The range of funded hepatitis C drug products will enable funding consideration for patients with most of the common or mixed genotypes in Ontario when the specified criteria are met.

The full details of the LU criteria will be also be posted in the February 2017 monthly Formulary update at:

www.health.gov.on.ca/en/pro/programs/drugs/odbf_eformulary.aspx

For more information, refer to the Frequently Asked Questions (FAQs) for healthcare providers and patients.

Additional Information:
For pharmacies:
Please call ODB Pharmacy Help Desk at: 1-800-668-6641

For all other Health Care Providers and the Public:
Please call ServiceOntario, Infoline at 1-866- 532- 3161 TTY 1-800-387 -5559. In Toronto, TTY 416- 327 -4282

PHCN’s Statement about the Successful Negotiations for 3 New Hepatitis C Treatments

PHCN's Statement about the Successful Negotiations for 3 New Hepatitis C Treatments‘No One Left Behind!’

Pacific Hepatitis C Network (PHCN) is very happy to learn that effective March 21, an extensive list of hepatitis C treatments will be available through BC PharmaCare – at far better prices than they previously had been. The high cost of hepatitis C treatment has effectively restricted the numbers of people living with hepatitis C who could access treatment.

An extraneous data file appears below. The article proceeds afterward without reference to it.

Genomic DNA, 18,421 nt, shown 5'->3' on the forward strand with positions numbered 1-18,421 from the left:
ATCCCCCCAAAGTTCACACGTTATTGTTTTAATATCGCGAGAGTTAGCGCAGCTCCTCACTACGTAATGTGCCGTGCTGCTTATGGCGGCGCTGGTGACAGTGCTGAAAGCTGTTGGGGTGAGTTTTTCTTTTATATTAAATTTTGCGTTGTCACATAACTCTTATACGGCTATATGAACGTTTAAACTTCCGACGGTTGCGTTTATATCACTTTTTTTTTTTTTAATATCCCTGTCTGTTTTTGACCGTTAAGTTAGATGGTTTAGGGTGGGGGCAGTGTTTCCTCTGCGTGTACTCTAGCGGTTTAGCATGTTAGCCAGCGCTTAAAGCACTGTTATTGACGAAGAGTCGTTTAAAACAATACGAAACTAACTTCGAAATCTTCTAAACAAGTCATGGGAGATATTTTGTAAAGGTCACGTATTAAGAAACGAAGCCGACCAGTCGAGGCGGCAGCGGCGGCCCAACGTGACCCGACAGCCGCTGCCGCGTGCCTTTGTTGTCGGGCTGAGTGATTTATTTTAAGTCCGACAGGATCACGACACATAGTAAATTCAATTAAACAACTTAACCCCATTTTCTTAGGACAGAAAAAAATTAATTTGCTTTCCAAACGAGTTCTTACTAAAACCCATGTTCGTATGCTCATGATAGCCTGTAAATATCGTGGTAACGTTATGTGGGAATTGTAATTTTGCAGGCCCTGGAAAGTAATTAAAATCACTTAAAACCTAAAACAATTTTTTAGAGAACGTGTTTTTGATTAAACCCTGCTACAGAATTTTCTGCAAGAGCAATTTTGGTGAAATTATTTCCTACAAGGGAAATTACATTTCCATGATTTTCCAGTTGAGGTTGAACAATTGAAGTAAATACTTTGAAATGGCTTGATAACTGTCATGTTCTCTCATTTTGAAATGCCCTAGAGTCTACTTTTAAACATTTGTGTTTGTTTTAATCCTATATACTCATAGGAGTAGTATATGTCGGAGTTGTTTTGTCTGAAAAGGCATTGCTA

Even with lower prices, those restrictions will remain in place until next year. Come March 2018, those restrictions (requiring a liver fibrosis stage of F2 or greater) will be lifted and hepatitis C treatment will be available to any person living with hepatitis C in BC, “regardless of the type and severity of their disease”.

The Province, via the Ministry of Health, co-led the negotiations for new, affordable prices and we at PHCN are both proud of that fact and sincerely grateful. We hope the same for new, hep C drugs that are currently in development and that improve even more on cure rates, tolerability, length of treatment, and treating more than one HCV genotype.